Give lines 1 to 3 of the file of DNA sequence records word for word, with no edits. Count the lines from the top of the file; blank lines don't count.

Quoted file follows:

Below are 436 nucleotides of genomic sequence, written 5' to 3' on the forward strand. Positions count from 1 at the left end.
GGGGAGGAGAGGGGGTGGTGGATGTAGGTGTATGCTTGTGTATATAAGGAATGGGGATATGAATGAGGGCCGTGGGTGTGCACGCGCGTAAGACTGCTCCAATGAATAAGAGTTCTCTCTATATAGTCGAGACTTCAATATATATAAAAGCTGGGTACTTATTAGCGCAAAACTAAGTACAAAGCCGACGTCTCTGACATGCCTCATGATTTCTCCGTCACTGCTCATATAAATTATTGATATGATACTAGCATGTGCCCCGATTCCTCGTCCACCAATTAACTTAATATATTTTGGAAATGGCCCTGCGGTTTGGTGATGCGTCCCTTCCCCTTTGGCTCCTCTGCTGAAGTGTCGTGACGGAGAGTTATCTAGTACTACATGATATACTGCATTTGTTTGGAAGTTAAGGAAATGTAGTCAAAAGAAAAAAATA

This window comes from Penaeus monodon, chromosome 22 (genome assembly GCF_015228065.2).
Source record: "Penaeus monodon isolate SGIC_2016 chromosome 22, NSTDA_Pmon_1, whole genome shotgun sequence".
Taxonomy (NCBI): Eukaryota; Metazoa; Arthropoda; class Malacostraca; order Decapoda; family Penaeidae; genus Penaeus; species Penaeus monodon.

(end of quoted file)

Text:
Below are 436 nucleotides of genomic sequence, written 5' to 3' on the forward strand. Positions count from 1 at the left end.
GGGGAGGAGAGGGGGTGGTGGATGTAGGTGTATGCTTGTGTATATAAGGAATGGGGATATGAATGAGGGCCGTGGGTGTGCACGCGCGTAAGACTGCTCCAATGAATAAGAGTTCTCTCTATATAGTCGAGACTTCAATATATATAAAAGCTGGGTACTTATTAGCGCAAAACTAAGTACAAAGCCGACGTCTCTGACATGCCTCATGATTTCTCCGTCACTGCTCATATAAATTATTGATATGATACTAGCATGTGCCCCGATTCCTCGTCCACCAATTAACTTAATATATTTTGGAAATGGCCCTGCGGTTTGGTGATGCGTCCCTTCCCCTTTGGCTCCTCTGCTGAAGTGTCGTGACGGAGAGTTATCTAGTACTACATGATATACTGCATTTGTTTGGAAGTTAAGGAAATGTAGTCAAAAGAAAAAAATA

This window comes from Penaeus monodon, chromosome 22 (genome assembly GCF_015228065.2).